Off the Grid: The Catalyst

ABOUT Brian Courtney

Brian Courtney
Once upon a time, in 1973, a child was born in a majestic land where mountains extended further than the eyes can see. Born during a time of peace and prosperity there weren't any great kings or really any decent leadership of any kind. These leaders led the child and those like him to bel More...


A man without a name who called himself Pan wanted something more, something better. For as long as he could remember, something or someone was gnawing at him, calling him, draining him, making him hungry, making him strive for more, more of everything. Living the life and pursuing the happiness, Pan lived the "American Dream". Like so many cheerleaders, Pan worked hard to climb the ladder and he bought almost everything that "they" sold. Avoiding the questions and numbing the pain, Pan turned to drink and did drugs, he listened to loud music and had meaningless sex. He was a true consumer and a glutton until all the hedonism and all the materialism could no longer fill the void and help fulfill his life, his liberty and his pursuit of happiness.
The sports cars and white picket fences of the picturesque dream were now blurry and misshapen. His dream was shattered and the cracks revealed. Now he waits and watches and fears for the future that he knows is so near. Living in the shadows and preparing for tomorrow, he hopes that he is wrong, but knows that he is right.

“Echoes of Cormac McCarthy, whispers of Bukowski in a nascent Orwellian 1984-world, Off the Grid introduces Pan, a John Galt for the Everyman anarchist, in a near-future that’s frighteningly plausible.” (S.E. Whelan, Meson Media)

From the opening chapter we are invited to meet "Pan", and in Brian
Courtney's masterfully crafted debut novel that follows, though we may
never know his given name, we come to deeply know Pan and who he is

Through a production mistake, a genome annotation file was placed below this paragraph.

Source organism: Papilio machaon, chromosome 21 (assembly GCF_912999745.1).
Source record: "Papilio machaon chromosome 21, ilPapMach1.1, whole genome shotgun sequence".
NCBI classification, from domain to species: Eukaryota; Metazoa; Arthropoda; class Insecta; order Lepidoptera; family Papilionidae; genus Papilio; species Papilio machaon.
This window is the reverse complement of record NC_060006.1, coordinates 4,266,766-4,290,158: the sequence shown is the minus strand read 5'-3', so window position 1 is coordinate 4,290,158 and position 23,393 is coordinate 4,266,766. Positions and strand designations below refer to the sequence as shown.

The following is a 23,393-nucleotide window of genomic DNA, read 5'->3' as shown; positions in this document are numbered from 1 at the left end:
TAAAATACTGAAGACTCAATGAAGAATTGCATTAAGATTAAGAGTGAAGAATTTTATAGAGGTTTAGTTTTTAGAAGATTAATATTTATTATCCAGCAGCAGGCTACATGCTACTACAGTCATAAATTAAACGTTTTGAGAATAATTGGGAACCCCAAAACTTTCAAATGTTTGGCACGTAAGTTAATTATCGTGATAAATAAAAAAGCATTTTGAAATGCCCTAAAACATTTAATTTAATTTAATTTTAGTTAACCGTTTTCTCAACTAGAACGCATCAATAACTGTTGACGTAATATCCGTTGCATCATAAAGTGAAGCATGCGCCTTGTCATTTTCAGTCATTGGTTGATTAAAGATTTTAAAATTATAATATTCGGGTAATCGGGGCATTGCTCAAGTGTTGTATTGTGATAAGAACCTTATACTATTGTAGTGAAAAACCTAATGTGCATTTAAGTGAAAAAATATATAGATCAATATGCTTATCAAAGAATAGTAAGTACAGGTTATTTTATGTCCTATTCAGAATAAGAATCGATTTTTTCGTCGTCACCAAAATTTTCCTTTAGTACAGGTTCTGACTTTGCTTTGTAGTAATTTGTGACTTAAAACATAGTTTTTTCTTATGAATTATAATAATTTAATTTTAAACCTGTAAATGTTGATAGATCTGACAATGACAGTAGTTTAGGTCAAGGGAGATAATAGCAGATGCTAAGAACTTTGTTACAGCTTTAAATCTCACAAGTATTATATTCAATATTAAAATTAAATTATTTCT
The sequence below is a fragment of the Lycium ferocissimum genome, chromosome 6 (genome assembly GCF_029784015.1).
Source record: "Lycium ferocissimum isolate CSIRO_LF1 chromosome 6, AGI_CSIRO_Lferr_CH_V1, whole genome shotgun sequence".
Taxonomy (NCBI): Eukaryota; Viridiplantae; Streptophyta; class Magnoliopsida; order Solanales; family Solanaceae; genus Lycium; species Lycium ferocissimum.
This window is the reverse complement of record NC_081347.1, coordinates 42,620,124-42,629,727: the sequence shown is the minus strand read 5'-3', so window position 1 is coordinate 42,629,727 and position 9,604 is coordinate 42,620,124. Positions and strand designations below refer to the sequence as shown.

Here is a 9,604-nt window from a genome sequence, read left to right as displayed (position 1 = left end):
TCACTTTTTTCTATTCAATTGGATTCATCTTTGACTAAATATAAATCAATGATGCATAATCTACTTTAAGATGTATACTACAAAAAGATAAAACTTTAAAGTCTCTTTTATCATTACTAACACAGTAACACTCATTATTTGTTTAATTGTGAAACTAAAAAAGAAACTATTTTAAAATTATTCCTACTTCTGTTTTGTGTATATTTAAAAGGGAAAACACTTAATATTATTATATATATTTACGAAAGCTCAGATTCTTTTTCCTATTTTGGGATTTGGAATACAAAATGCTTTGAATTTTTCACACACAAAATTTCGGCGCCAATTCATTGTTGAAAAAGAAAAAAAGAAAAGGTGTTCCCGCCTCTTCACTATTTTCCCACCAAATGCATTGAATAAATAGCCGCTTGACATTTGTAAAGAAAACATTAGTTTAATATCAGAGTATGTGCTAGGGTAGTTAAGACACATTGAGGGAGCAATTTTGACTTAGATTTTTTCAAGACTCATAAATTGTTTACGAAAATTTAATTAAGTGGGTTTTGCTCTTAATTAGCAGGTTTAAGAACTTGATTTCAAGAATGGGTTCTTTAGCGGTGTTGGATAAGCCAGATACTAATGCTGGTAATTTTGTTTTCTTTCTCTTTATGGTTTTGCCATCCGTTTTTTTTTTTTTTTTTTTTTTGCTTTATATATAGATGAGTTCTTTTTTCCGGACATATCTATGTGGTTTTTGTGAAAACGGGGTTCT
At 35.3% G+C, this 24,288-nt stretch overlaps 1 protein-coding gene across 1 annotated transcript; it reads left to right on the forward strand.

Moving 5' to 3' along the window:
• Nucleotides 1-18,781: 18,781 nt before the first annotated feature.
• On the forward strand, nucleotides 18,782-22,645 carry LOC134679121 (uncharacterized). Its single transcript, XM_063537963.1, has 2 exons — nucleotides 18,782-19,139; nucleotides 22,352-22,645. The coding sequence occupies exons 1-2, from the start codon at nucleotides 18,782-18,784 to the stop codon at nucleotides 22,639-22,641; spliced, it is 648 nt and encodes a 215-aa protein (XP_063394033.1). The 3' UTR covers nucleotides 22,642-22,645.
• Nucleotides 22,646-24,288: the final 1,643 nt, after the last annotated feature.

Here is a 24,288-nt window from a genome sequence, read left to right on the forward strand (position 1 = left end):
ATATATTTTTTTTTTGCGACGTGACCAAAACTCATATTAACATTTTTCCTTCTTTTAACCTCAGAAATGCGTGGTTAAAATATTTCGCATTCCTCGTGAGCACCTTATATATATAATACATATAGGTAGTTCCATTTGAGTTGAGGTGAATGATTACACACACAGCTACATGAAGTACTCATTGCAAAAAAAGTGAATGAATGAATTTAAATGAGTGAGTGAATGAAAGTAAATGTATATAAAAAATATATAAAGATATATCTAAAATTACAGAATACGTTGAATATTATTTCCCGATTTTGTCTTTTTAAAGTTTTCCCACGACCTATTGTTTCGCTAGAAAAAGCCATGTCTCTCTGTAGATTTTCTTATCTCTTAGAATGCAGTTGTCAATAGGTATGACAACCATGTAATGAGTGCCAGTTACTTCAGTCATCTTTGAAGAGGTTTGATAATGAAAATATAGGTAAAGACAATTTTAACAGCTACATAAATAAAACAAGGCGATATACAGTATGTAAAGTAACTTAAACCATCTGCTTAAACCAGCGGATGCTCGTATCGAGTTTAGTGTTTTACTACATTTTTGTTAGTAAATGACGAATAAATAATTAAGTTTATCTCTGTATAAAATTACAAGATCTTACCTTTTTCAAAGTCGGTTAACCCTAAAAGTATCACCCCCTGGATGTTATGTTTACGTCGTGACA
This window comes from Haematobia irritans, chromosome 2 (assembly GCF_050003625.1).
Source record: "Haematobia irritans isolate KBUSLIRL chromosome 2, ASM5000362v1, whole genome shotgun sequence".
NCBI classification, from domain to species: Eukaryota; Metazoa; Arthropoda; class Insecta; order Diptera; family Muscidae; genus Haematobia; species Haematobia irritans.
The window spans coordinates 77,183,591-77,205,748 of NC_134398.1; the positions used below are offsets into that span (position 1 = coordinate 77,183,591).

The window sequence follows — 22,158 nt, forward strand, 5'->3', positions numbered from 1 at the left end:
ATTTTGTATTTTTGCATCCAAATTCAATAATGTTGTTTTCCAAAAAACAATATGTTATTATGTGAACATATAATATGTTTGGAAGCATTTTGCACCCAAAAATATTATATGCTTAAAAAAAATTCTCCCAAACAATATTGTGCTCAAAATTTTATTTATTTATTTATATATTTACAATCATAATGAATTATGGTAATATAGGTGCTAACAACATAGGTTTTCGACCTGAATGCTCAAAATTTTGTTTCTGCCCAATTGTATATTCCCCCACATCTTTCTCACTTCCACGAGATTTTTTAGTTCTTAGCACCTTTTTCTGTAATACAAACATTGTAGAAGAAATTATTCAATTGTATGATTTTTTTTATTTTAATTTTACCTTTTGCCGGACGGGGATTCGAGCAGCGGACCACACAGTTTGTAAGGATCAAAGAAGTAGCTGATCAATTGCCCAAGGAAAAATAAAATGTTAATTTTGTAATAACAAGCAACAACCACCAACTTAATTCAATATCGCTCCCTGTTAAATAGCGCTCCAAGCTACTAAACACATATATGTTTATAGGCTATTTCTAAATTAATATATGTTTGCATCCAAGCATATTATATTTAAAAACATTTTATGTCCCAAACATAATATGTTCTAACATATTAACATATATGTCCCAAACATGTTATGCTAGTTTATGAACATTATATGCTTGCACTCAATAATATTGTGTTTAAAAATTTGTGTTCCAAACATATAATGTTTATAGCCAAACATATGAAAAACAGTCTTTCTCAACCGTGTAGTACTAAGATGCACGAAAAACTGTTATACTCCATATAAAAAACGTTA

struggling to remain as the world around him begins to crumble. Off the
Grid: The Catalyst chronicles the journey of the man who goes by Pan, as
he moves through the levels of corruption and stands on the precipice of
the world he inhabits, yet how deep that ravine will go we have yet to

Pan lives in the shadows, at the end of a nearly abandoned street
inhabited only by those whom this world has forgotten. And though Pan
may be forgotten, he finds himself bearing witness to the flow of
history in the wrong direction. He watches an abusive and corrupt police
presence lead to the mysterious deaths of his neighbor and a homeless
man, his neighborhood about to be bought and sold en masse for
gentrification or worse, a city-wide road construction project with
nefarious ends, mass deportations, and as the stakes continue to build,
an event dubbed the Massacre on the Mississippi which then reveals the
nail in the coffin - the government initiative LifeLine, a program to be
able to track, and ostensibly save, anyone at anytime. Present
throughout are the women in Pan's life, Natalie, and Darcy, themselves
perched between the powerful flow of history against the painful ebb of
what is right.

Pan is in constant battle with a looming presence that manages to be
both mysterious and manifest throughout the work. It is the "they", the
world on the horizon that others before have termed Babylon, the
Machine, the powers that be ... it is the great beast whom Pan simply
calls The Institution. And it is the dichotomous split between Pan and
the Institution at the heart of the novel that allows it to achieve its
ambitious scope. Both are ever-present and yet always enigmatic. Details
of who Pan is, who he used to be, and what he is planning are meted out
in careful measure as the story builds upon itself.